Whether we have any objective reasons for questioning it is not an issue to be settled by impugning our motives. Those objective reasons either exist or not, and they either prove or don't prove what we think they prove, quite regardless of our personal reasons for accepting them. I lost my faith in Jesus 30 years before I started doubting his existence. There are plenty of unkind things I could say about why Christians think the Bible is the inspired word of God, but I don't often say them because, even if they are true, they have nothing to do with whether anyone might be justified in believing that the Bible is the inspired word of God.
Van Voost concludes:
Finally, Wells and his predecessors have failed to advance other, credible hypotheses to account for the birth of Christianity and the fashioning of a historical Christ.
Obviously, those other hypotheses are not credible to Christians. Neither, we may note, are they credible to the vast majority of non-Christians, who for the most part are hardly less contemptuous of us ahistoricists than are hard-core fundamentalists.
In one sense, credibility is strictly in the eye of the beholder. If you are unable to believe a hypothesis, then by definition it is not, for you, a credible hypothesis, and that will be so regardless of whatever might be the reason for your inability. In a broader sense, though, a claim that some hypothesis is not credible needs a better defense than the simple observation that hardly anyone does believe it. The claim needs to demonstrate some problem with the hypothesis that renders it logically inconsistent with one or more facts that are generally uncontested—facts that are accepted, antecedently to the debate, by both sides of the debate. Van Voorst has offered no such demonstration, and neither to my knowledge has any other historicist.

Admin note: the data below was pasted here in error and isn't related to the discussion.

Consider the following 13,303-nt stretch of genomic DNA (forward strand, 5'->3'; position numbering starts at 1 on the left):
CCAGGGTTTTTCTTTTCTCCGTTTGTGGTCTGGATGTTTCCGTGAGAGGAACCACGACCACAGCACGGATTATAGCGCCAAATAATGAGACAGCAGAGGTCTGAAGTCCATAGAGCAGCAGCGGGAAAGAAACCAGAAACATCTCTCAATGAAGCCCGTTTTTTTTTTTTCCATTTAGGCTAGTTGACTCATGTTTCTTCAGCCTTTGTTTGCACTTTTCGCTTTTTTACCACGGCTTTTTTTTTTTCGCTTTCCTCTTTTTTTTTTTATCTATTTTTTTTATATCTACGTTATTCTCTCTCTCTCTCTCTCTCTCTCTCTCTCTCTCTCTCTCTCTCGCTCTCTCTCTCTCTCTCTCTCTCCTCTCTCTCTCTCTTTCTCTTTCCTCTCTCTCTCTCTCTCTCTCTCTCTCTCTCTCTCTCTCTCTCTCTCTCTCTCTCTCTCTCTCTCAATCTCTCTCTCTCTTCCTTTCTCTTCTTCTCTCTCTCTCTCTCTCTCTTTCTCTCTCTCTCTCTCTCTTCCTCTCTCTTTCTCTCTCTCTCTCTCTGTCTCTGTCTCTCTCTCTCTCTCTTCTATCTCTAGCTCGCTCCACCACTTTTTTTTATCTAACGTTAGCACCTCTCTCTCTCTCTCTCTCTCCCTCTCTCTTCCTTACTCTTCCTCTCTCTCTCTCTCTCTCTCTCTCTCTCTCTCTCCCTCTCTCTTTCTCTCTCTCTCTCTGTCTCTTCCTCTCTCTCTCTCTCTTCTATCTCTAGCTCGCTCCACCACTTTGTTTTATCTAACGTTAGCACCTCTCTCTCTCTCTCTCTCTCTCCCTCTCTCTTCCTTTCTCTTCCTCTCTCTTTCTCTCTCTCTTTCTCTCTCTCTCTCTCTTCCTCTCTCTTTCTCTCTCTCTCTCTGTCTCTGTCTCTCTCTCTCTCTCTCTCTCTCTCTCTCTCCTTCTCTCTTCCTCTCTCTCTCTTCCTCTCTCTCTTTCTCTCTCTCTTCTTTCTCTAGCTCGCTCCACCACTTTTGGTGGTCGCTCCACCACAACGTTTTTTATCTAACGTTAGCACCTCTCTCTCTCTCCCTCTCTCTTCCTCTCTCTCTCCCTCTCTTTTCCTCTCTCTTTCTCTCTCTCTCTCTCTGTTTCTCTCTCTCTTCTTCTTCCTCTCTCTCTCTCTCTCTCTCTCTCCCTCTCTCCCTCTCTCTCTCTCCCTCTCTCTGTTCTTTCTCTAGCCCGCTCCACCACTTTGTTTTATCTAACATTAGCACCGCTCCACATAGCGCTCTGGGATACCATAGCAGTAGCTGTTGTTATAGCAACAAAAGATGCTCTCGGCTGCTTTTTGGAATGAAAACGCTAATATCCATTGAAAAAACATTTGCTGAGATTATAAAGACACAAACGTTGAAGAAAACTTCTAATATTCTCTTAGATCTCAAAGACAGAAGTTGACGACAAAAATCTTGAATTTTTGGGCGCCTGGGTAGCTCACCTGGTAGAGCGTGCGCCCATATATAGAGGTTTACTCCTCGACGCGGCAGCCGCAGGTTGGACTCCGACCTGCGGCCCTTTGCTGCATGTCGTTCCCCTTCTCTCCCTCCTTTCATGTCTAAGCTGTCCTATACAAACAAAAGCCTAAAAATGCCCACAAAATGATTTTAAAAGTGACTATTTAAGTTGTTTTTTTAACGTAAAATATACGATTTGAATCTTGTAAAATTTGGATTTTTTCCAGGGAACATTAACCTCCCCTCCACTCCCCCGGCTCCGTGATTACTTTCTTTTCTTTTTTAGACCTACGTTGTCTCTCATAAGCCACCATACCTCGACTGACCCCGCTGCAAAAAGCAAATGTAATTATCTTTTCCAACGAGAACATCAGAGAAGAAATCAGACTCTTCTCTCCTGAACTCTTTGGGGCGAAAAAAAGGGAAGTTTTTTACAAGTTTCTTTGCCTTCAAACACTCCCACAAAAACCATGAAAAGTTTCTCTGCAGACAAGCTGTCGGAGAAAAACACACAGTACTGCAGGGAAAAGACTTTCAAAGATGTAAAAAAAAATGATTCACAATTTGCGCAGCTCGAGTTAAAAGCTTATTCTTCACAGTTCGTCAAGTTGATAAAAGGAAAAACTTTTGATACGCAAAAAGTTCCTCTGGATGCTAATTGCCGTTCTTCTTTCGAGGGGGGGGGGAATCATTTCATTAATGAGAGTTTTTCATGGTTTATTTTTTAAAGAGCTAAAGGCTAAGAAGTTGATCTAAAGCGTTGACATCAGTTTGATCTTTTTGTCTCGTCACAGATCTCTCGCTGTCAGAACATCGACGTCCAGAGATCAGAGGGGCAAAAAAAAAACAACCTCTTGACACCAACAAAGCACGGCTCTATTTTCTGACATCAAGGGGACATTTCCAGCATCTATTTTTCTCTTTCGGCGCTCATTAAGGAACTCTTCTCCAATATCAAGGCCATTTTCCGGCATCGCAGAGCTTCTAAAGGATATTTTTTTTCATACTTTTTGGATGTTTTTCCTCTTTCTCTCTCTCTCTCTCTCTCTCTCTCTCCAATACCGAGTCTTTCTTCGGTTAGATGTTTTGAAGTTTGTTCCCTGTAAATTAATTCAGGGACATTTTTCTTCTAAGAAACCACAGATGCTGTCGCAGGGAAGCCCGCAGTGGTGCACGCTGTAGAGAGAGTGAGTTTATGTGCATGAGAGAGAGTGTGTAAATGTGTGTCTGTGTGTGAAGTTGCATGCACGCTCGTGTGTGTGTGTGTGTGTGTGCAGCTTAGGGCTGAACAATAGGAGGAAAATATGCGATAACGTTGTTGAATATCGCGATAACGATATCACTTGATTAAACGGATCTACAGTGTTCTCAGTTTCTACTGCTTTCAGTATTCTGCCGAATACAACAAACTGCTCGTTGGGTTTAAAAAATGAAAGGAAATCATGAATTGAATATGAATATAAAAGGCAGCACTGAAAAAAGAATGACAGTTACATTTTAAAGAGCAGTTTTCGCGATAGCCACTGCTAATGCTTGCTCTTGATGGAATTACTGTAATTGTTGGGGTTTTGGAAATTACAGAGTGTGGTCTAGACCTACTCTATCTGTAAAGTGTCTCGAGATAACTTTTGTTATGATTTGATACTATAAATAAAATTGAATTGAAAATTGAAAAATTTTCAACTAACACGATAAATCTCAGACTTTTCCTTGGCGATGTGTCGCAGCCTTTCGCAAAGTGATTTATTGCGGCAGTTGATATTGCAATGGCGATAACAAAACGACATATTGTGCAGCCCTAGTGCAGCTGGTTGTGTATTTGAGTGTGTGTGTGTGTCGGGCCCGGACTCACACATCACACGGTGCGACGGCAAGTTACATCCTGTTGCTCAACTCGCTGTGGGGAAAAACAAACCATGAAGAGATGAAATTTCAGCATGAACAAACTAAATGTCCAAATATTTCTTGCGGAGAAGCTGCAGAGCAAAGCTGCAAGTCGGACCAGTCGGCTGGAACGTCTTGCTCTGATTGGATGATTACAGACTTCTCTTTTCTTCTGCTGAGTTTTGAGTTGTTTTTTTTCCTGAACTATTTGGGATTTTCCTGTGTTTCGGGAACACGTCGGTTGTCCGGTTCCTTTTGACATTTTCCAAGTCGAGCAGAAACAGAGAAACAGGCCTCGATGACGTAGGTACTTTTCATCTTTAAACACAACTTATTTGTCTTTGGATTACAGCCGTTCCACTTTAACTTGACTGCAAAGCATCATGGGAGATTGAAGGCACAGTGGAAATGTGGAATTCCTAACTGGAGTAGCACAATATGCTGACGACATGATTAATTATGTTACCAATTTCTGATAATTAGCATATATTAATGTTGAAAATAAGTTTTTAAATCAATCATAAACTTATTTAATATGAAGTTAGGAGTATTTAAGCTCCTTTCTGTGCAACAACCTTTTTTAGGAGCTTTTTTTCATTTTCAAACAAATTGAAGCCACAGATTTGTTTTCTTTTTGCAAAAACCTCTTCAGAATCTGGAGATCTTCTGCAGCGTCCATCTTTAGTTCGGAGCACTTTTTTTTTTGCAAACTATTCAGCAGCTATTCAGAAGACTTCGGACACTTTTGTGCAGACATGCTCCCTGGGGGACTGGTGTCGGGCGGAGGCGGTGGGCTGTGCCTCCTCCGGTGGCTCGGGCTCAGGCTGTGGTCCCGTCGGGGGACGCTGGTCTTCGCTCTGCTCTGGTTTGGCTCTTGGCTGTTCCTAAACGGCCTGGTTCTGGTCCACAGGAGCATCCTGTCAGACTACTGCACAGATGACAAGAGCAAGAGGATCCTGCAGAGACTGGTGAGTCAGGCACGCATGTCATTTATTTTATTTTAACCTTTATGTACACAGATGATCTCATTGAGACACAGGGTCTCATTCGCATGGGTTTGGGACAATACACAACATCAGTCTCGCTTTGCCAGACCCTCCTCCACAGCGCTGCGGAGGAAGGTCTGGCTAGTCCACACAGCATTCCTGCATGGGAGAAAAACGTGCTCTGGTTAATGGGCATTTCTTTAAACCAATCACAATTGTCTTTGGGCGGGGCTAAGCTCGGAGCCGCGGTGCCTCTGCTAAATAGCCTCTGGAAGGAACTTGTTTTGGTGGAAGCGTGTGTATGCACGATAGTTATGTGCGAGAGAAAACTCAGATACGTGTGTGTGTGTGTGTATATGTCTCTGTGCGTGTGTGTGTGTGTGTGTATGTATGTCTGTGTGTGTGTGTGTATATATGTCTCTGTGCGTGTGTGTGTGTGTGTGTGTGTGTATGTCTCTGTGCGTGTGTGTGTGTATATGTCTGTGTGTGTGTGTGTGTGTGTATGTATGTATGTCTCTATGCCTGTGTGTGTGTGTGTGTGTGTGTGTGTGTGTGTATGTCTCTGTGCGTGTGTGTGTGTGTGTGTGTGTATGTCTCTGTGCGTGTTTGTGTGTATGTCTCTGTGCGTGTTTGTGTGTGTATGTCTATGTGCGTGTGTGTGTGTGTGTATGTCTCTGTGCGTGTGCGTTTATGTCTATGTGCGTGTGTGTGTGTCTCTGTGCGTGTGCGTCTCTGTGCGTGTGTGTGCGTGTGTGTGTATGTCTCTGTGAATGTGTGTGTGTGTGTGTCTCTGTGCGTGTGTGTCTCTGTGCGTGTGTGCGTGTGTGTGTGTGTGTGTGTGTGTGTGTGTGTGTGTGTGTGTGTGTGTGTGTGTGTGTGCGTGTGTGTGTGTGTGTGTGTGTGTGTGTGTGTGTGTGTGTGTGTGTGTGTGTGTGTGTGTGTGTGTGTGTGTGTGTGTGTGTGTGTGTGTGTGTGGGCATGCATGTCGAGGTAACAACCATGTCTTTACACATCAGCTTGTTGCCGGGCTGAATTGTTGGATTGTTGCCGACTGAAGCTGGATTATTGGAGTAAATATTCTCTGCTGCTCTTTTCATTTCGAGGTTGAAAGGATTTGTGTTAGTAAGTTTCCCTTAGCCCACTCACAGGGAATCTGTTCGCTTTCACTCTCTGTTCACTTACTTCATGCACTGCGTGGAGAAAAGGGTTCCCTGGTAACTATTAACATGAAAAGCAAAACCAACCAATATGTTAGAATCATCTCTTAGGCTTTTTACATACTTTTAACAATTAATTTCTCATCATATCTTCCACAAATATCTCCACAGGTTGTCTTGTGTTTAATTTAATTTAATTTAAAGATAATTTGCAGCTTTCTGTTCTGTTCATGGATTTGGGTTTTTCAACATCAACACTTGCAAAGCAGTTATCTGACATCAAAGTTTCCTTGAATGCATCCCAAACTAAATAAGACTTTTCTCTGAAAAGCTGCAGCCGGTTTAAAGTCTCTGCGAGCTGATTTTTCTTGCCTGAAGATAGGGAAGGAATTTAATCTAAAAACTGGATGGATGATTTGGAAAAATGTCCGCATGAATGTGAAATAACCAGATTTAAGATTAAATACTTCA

Van Voorst also pokes at a straw man with his reference to "the fashioning of a historical Christ." It suggests that an ahistorical Jesus would have been a fradulent Jesus. Responsible mythicists are not claiming that the gospel stories were told originally to make anybody think that the Christ had been a man of history. The transition in Christian thinking from a fictional Jesus to a historical Jesus was a mistake, nothing more, and there is nothing prima facie improbable, absent orthodox presuppositions, about their having made such a mistake. Of course Christians won't find it credible, but nobody else has any good reason to think it couldn't have happened, and there are plenty of reasons to think it probably did happen.
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This page last updated on March 27, 2012.